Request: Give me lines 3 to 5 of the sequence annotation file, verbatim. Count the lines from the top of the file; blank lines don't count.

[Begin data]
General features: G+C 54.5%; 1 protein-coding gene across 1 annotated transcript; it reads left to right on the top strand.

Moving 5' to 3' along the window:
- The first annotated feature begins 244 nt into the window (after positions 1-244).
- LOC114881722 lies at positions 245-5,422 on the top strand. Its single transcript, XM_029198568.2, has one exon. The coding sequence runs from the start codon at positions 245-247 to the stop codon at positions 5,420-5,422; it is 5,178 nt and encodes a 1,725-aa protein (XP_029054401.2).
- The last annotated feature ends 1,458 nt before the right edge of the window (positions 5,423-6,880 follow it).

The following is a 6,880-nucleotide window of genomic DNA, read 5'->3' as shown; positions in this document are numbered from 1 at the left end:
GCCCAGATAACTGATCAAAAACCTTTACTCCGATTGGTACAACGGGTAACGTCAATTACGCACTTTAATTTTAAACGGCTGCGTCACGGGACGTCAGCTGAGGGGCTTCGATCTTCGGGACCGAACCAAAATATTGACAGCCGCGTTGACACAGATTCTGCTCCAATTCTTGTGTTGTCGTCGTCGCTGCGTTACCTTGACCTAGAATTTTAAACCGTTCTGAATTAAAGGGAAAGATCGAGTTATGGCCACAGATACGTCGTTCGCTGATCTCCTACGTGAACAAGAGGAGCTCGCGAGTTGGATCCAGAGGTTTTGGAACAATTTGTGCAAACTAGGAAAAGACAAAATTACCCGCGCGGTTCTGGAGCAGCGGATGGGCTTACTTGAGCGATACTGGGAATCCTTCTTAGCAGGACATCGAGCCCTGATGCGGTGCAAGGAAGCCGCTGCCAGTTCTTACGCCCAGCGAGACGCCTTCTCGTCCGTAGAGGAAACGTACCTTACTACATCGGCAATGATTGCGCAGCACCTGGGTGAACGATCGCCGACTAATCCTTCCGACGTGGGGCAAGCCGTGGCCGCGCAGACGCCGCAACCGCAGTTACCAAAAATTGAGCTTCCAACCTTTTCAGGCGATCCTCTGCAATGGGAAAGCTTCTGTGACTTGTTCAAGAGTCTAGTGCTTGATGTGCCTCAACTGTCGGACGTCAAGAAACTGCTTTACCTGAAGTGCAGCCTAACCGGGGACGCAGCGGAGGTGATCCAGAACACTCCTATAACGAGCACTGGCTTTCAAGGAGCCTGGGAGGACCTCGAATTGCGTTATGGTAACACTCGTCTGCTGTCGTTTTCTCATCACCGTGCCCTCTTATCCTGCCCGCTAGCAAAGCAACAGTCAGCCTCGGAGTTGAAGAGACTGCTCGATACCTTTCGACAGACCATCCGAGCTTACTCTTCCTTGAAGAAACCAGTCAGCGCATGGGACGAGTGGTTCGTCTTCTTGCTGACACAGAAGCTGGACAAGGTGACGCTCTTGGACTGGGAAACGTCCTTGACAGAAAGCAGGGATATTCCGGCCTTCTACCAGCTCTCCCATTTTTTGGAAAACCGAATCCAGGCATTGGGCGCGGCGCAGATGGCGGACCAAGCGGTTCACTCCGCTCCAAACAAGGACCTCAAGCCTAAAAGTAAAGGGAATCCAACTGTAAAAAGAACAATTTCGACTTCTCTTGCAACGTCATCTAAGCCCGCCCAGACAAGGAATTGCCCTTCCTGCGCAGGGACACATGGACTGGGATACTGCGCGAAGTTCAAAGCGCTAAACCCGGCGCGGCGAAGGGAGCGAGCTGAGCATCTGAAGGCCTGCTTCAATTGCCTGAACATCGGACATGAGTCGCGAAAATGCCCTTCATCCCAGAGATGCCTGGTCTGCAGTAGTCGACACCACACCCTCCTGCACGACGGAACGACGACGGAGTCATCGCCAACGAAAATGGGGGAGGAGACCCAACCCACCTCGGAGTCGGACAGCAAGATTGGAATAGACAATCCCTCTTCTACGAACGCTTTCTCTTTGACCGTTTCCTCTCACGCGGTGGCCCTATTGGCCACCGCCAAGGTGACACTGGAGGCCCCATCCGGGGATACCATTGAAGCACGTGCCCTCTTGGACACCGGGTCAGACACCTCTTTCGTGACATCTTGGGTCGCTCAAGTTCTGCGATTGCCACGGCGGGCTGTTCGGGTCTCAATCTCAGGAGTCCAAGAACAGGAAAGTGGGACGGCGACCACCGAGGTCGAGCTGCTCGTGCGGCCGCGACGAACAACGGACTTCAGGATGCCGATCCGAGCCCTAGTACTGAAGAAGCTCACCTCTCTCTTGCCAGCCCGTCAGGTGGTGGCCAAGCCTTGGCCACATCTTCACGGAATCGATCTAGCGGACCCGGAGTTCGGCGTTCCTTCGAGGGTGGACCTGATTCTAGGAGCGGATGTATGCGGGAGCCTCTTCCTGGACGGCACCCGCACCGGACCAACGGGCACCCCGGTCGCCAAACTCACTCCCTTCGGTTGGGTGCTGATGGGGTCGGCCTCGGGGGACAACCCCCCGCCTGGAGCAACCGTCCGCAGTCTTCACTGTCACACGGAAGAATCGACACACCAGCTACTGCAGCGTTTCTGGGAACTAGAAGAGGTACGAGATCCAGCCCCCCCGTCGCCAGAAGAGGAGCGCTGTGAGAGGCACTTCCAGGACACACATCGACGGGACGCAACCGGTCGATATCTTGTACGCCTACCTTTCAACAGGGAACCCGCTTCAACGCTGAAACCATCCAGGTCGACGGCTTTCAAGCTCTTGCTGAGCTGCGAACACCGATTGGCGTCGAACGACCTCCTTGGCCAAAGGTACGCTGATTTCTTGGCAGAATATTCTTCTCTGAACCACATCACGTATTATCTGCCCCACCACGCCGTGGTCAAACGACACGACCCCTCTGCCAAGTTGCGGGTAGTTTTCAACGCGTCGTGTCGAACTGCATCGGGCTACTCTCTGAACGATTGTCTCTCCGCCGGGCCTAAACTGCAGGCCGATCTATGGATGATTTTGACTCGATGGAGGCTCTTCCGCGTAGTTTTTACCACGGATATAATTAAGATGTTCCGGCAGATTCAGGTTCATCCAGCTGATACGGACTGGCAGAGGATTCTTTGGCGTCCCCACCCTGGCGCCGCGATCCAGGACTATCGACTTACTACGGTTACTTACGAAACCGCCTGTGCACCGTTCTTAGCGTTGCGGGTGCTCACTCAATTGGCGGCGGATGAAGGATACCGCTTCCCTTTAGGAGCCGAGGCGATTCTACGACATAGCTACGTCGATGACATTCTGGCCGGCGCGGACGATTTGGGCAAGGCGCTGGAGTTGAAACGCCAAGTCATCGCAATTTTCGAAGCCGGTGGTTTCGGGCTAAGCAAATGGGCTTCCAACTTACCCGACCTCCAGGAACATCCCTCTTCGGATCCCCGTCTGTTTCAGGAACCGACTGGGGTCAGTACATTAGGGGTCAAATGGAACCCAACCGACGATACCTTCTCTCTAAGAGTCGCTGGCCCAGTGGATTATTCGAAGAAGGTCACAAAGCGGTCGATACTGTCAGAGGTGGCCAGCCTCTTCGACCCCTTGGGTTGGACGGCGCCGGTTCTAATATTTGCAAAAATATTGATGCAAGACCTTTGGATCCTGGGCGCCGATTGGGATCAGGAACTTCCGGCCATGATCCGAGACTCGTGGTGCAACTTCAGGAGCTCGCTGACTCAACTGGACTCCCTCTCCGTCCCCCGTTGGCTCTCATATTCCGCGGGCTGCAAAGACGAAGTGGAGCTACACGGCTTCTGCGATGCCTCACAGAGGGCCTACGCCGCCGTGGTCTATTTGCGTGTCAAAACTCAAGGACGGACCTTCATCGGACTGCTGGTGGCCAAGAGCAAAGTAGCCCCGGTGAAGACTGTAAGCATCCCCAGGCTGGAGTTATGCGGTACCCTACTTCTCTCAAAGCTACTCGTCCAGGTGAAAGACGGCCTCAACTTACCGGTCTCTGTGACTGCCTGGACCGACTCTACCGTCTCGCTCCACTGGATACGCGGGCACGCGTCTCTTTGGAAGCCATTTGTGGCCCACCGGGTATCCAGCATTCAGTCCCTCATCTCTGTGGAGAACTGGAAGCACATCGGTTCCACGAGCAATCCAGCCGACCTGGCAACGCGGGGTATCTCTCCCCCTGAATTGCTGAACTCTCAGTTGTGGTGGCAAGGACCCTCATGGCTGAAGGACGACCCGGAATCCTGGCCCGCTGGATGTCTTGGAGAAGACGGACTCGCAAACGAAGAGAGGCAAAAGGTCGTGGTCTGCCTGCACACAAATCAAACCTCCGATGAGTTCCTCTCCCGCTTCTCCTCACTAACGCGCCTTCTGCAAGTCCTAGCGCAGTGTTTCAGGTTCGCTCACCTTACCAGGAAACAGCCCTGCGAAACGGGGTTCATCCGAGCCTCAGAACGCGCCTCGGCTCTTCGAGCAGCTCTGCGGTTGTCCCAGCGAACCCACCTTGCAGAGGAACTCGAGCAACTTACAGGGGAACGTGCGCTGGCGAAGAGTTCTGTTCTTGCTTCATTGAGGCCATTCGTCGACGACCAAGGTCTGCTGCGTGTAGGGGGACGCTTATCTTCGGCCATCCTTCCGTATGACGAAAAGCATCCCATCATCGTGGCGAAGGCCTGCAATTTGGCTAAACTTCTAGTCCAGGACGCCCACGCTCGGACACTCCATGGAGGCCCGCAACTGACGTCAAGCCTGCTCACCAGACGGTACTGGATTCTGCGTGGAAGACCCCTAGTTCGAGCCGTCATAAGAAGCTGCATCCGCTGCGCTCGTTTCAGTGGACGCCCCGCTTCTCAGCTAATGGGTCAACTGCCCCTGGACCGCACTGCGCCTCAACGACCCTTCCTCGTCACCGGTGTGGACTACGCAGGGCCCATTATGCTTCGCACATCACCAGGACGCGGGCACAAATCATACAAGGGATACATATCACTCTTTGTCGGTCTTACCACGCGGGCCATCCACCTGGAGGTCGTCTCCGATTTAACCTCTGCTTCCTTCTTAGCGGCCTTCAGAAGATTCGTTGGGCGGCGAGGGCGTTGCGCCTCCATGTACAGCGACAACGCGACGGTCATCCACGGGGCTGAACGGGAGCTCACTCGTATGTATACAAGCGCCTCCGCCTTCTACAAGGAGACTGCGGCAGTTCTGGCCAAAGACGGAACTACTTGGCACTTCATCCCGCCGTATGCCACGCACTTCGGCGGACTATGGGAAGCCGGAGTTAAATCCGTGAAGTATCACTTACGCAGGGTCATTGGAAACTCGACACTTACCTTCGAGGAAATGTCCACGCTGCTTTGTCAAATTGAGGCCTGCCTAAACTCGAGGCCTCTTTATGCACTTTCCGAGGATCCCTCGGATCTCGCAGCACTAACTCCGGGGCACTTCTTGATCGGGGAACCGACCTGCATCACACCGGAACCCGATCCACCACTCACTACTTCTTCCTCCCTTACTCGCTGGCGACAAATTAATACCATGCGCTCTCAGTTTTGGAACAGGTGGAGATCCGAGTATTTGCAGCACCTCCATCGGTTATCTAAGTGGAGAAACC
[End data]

- The first annotated feature begins 244 nt into the window (after positions 1-244).
- LOC114881722 lies at positions 245-5,422 on the top strand. Its single transcript, XM_029198568.2, has one exon. The coding sequence runs from the start codon at positions 245-247 to the stop codon at positions 5,420-5,422; it is 5,178 nt and encodes a 1,725-aa protein (XP_029054401.2).
- The last annotated feature ends 1,458 nt before the right edge of the window (positions 5,423-6,880 follow it).